OUR grannies didn't half know how to sook their eggs!

But what's that got to do with the production of beef, I hear you shout? Well, it's just that our forefathers certainly knew and appreciated how much natural goodness we could get to feed our livestock from the environment around us ... but we're catching up (again).

The use of seaweed in diets to reduce methane is not new science, but has recently been given fresh impetus in the race to make beef production more environmentally acceptable, though some will argue that we are already progressing in many ways in that direction. Anyone with any experience of buying livestock from the islands and coastal areas, will know that those shore grazers are definitely healthy stock. There is a sheen about them that makes them stand out, their feet are harder and they are good 'do'ers'.

The Islanders and Highlanders have long known that's down to the little bits of seaweed and shore vegetation in their diets. There's also evidence to suggest that animals grazed on the shore rarely (if at any time) need wormed because of the effect of the natural salts, enzymes and trace elements from seaweed.

So, are we lagging behind Australia on this (see page 7)? Well yes, but we are catching up (again). The SF knows that M and S – always a leader in promoting and accrediting production systems that have a direct correlation to their end customers' expectations – is investigating the regular use of seaweed in cattle finishing diets to that very end, ie much reduced methane production. QMS is also closely monitoring this.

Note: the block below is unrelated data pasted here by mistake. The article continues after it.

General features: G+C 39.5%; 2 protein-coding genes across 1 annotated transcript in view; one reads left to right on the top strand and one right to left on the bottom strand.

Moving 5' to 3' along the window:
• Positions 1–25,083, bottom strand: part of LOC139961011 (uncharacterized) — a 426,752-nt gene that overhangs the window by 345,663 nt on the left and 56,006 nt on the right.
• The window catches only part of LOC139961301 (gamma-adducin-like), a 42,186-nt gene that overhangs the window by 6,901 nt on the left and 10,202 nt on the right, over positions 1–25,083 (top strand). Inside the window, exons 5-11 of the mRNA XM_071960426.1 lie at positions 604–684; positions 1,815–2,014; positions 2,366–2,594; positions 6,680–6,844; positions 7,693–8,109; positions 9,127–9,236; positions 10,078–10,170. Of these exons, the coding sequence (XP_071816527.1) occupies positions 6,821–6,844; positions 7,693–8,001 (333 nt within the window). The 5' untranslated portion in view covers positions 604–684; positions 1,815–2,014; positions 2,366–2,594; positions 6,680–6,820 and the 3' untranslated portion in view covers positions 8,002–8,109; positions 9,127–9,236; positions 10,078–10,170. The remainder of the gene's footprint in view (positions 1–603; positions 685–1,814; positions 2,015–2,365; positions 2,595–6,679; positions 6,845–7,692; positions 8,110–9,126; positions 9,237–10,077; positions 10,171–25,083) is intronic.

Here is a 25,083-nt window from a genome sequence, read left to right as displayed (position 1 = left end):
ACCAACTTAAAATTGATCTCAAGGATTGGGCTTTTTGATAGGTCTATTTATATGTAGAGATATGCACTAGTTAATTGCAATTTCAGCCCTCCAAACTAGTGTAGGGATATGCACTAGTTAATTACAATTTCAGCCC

Claims of a reduction in this important greenhouse gas of 80%-plus is quite incredible and as if by chance, this was also one of the important side strings mentioned within the Suckler Beef Climate Group recommendations and which should be further scrutinised and acted on by the new 'Implementation board' tasked with generating a new, greener agricultural policy for this country, announced just last week.

The other great news about all this is that it will be a great contributor to the circular economy of Scotland, where we have vast resources of seaweed to harvest for this very purpose and which will further the provenance of 'bred and fed' Scotch Beef and Lamb. No need for expensive maize, imported by-products or manufactured animal feed additives – it's all sitting there waiting to be harvested.

Importantly, if it is managed well, then it will be a highly sustainable. Importantly, seaweed is already used in the production of many foodstuffs as a gelling agent and in pharmaceuticals, like ladies make-up. What's not to like?

While we're on about it, whatever happened to the production of early potatoes, especially in South Ayrshire, where the land was coated with seaweed as a fertiliser prior to sowing – but no longer get the benefit of it. Am I in a minority that thinks those early spuds tasted better?

So, let's get back to the future and use what granny did for her spuds ... before sooking her eggs.